Pakistan’s Federal Minister for Education and Professional Training Mr. Shafqat Mahmood, Addressing at the Virtual Global Education Meeting, 2020.
UNESCO convened an extraordinary online session of the Global Education Meeting (2020 GEM) on October 22, 2020, co-hosted by the Governments of Ghana, Norway and the United Kingdom. The GEM provided a unique platform for sharing thoughts and policy frameworks amongst high-level political leaders, policymakers and global education actors to protect and rethink education in the current and post-COVID-19 world.
H.E. Mr. Shafqat Mahmood, Federal Minister for Federal Education and Professional Training, Pakistan was one of the invitees to deliberate on the theme: Focus on inclusion, equity and gender equality of education in the context of COVID-19. In his address, the Minister thanked the hosts for organizing the extraordinary session on Education post-COVID-19 and highlighted that COVID-19 has posed unprecedented challenges to education worldwide. Minister Mahmood added that from mid-March until mid-September, Pakistan shut down all educational institutions.
Due to social differences of gender, wealth, ability, location and language, the pandemic further unfolded a digital divide in our society making it a challenging task for the Government to provide equitable, inclusive and gender equality distance learning education to the relevant communities across the country.
While accepting this daunting task, the Government of Pakistan launched ‘Tele-School’ on the National Television Network within 15 days of the pandemic to provide education to the children of grades 1 to 12 from 8 AM to 6 PM daily during the lockdown, Minister Mahmood informed. At the higher education level, the bottleneck was not just to access the internet, but also the capacity of the teachers to cope with online teaching. Therefore, there was a learning curve involved for both students and teachers. With time, the ability of the teachers improved, and the government was able to address internet problems.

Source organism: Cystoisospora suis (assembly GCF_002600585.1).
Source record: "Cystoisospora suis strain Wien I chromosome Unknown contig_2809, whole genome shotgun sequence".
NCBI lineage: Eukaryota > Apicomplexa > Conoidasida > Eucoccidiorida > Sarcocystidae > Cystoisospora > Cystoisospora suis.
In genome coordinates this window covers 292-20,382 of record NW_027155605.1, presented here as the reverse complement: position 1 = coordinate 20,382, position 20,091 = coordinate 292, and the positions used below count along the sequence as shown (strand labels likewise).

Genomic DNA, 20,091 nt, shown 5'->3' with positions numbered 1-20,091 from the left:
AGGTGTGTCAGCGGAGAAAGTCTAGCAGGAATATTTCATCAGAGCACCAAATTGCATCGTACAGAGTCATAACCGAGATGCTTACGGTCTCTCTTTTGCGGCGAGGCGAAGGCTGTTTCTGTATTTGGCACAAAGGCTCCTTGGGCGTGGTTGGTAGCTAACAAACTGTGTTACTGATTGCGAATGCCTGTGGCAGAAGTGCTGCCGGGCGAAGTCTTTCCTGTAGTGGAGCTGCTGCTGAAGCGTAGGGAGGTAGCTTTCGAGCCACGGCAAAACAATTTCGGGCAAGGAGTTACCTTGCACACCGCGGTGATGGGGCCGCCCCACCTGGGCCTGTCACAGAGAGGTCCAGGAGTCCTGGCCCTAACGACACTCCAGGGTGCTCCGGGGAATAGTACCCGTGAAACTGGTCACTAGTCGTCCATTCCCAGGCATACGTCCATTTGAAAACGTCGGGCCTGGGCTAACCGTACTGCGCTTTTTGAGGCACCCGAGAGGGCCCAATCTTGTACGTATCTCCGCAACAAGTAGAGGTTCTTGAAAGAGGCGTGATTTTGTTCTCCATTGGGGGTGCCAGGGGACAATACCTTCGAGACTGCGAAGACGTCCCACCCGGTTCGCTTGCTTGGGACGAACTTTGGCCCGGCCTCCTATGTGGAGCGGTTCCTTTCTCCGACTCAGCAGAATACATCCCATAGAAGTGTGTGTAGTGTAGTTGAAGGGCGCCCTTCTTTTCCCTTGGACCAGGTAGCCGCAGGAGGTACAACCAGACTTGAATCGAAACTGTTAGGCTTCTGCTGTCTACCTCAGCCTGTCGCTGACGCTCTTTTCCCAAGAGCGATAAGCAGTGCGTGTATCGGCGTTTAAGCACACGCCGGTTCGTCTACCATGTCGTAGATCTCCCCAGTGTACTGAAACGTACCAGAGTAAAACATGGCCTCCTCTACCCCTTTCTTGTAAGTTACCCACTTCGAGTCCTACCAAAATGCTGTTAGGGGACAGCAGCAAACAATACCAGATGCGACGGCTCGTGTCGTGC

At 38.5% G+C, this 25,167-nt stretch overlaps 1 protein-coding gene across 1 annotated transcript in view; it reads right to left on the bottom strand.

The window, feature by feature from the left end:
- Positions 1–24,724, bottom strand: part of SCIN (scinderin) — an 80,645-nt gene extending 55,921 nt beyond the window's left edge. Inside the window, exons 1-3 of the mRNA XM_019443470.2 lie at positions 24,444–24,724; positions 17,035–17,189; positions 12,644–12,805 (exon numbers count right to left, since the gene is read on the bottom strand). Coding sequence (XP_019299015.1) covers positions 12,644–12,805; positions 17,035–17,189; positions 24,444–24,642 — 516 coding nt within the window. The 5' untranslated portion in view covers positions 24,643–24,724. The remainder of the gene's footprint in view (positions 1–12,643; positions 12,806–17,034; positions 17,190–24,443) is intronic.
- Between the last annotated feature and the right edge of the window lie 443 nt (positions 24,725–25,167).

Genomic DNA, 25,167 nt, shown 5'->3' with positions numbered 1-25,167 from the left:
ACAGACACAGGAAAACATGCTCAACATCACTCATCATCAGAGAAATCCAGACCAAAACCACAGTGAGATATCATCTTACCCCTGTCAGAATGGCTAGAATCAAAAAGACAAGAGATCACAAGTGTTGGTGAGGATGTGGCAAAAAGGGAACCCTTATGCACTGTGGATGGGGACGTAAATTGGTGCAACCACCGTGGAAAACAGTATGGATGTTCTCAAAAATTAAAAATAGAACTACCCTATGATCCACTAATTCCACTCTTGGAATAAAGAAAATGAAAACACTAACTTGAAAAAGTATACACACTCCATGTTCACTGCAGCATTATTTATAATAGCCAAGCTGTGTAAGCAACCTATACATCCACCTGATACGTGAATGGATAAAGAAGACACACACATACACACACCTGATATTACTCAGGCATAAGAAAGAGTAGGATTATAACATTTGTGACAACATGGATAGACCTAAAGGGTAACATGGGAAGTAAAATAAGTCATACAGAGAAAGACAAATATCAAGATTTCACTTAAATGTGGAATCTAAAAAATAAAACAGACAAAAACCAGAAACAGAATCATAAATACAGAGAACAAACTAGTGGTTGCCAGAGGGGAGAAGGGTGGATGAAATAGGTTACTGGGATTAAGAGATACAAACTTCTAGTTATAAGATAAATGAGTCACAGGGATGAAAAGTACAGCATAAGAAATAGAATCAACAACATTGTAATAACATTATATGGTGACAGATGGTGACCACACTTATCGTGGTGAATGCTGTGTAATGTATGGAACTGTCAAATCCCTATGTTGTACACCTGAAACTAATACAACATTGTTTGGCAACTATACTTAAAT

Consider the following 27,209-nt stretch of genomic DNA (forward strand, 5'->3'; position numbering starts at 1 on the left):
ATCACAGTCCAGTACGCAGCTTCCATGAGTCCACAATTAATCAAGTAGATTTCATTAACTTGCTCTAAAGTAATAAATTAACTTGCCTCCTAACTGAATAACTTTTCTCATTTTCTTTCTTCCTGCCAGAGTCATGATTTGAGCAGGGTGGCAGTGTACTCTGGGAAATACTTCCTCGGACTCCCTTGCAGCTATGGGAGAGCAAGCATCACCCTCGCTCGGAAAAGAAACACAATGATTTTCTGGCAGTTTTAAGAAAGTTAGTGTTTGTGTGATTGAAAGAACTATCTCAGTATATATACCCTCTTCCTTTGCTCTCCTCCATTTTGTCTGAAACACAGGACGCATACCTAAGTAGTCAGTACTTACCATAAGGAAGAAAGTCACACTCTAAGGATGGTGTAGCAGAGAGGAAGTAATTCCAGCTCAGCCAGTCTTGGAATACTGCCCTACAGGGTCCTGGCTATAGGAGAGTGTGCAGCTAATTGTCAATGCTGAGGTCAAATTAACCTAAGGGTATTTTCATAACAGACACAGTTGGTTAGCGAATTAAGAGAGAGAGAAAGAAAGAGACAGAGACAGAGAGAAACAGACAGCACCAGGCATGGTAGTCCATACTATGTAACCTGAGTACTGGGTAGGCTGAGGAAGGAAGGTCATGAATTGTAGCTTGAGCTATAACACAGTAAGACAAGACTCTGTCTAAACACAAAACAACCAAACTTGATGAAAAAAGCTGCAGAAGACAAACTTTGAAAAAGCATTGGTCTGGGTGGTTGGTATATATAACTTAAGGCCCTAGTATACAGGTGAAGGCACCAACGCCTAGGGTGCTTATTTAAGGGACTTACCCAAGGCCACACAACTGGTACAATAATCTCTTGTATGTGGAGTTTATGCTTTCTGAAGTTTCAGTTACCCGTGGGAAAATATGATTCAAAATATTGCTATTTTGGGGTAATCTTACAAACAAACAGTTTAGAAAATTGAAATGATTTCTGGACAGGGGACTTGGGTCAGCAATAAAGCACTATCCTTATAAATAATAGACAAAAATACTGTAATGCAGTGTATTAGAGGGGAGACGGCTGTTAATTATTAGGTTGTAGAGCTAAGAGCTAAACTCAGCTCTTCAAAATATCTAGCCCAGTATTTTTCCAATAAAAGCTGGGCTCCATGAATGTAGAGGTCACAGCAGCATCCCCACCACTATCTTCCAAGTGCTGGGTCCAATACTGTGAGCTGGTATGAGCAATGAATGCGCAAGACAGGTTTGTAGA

Minister Mahmood noted that after assessing the situation and building consensus amongst all stakeholders, a decision was taken to open the schools in a phased approach, with schools beginning to open mid-Septemner. With most of the schools now open, and 80-90 per cent of children back to school, there is a concern of a second wave. Efforts to mitigate this are underway with a full focus on health issues in the return to school, with the goal to ensure education goes on, and that children and communities are safe.
In his concluding remarks, the Minister emphasised the role and importance of distance learning and shared lessons learned during the pandemic. One of the key lessons highlighted was that distance learning has to stay. For this purpose, a distance-learning wing has been established at the Federal Ministry. The pandemic has also taught us that now we can have a blended learning system to teach in schools, and at the same time, use the technology to reach out to the students. Therefore, with the help of the World Bank and UNICEF, work has started to develop a national education response and resilient plan for COVID-19, which will not only help in applying safety measures in schools, but also invest in content development and assessing the right technological means to benefit the children.